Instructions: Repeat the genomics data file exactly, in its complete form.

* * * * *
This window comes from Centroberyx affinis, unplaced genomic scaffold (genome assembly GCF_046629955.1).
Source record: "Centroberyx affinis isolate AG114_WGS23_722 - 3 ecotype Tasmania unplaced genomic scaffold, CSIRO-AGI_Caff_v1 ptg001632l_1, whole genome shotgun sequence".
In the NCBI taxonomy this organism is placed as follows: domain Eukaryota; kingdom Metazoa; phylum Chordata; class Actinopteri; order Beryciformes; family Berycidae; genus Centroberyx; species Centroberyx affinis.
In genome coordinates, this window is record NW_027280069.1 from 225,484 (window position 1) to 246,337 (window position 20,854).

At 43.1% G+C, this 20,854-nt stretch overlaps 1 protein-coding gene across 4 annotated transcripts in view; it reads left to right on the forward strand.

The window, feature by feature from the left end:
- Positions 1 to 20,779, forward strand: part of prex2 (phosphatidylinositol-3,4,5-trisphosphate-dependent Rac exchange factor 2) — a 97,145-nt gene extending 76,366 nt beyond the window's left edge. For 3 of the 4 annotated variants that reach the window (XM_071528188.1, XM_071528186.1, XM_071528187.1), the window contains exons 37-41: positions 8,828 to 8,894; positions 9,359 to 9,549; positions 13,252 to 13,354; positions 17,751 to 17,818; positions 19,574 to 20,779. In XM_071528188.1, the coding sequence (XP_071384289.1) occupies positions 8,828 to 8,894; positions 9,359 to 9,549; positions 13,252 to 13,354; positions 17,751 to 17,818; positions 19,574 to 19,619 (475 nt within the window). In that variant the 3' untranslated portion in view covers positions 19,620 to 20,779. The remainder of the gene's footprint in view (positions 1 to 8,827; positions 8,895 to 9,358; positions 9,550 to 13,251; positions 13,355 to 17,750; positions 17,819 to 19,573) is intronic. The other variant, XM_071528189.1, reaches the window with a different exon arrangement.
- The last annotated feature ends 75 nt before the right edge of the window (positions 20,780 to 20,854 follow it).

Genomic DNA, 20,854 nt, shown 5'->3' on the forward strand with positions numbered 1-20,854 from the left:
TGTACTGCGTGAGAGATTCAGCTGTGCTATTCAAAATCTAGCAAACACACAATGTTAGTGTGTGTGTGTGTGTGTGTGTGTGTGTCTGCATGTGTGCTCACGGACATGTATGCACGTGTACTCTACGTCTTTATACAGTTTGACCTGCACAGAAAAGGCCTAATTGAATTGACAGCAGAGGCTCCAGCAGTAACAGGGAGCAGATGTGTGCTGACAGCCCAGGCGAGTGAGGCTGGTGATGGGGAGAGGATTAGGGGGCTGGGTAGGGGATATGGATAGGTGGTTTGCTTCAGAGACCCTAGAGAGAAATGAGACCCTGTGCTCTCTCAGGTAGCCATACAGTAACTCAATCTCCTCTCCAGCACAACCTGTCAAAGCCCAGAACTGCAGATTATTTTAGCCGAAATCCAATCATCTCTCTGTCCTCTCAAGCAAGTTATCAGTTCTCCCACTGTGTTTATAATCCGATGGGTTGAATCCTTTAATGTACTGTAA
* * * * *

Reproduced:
This window comes from Centroberyx affinis, unplaced genomic scaffold (genome assembly GCF_046629955.1).
Source record: "Centroberyx affinis isolate AG114_WGS23_722 - 3 ecotype Tasmania unplaced genomic scaffold, CSIRO-AGI_Caff_v1 ptg001632l_1, whole genome shotgun sequence".
In the NCBI taxonomy this organism is placed as follows: domain Eukaryota; kingdom Metazoa; phylum Chordata; class Actinopteri; order Beryciformes; family Berycidae; genus Centroberyx; species Centroberyx affinis.
In genome coordinates, this window is record NW_027280069.1 from 225,484 (window position 1) to 246,337 (window position 20,854).

At 43.1% G+C, this 20,854-nt stretch overlaps 1 protein-coding gene across 4 annotated transcripts in view; it reads left to right on the forward strand.

The window, feature by feature from the left end:
- Positions 1 to 20,779, forward strand: part of prex2 (phosphatidylinositol-3,4,5-trisphosphate-dependent Rac exchange factor 2) — a 97,145-nt gene extending 76,366 nt beyond the window's left edge. For 3 of the 4 annotated variants that reach the window (XM_071528188.1, XM_071528186.1, XM_071528187.1), the window contains exons 37-41: positions 8,828 to 8,894; positions 9,359 to 9,549; positions 13,252 to 13,354; positions 17,751 to 17,818; positions 19,574 to 20,779. In XM_071528188.1, the coding sequence (XP_071384289.1) occupies positions 8,828 to 8,894; positions 9,359 to 9,549; positions 13,252 to 13,354; positions 17,751 to 17,818; positions 19,574 to 19,619 (475 nt within the window). In that variant the 3' untranslated portion in view covers positions 19,620 to 20,779. The remainder of the gene's footprint in view (positions 1 to 8,827; positions 8,895 to 9,358; positions 9,550 to 13,251; positions 13,355 to 17,750; positions 17,819 to 19,573) is intronic. The other variant, XM_071528189.1, reaches the window with a different exon arrangement.
- The last annotated feature ends 75 nt before the right edge of the window (positions 20,780 to 20,854 follow it).

Genomic DNA, 20,854 nt, shown 5'->3' on the forward strand with positions numbered 1-20,854 from the left:
TGTACTGCGTGAGAGATTCAGCTGTGCTATTCAAAATCTAGCAAACACACAATGTTAGTGTGTGTGTGTGTGTGTGTGTGTGTGTCTGCATGTGTGCTCACGGACATGTATGCACGTGTACTCTACGTCTTTATACAGTTTGACCTGCACAGAAAAGGCCTAATTGAATTGACAGCAGAGGCTCCAGCAGTAACAGGGAGCAGATGTGTGCTGACAGCCCAGGCGAGTGAGGCTGGTGATGGGGAGAGGATTAGGGGGCTGGGTAGGGGATATGGATAGGTGGTTTGCTTCAGAGACCCTAGAGAGAAATGAGACCCTGTGCTCTCTCAGGTAGCCATACAGTAACTCAATCTCCTCTCCAGCACAACCTGTCAAAGCCCAGAACTGCAGATTATTTTAGCCGAAATCCAATCATCTCTCTGTCCTCTCAAGCAAGTTATCAGTTCTCCCACTGTGTTTATAATCCGATGGGTTGAATCCTTTAATGTACTGTAA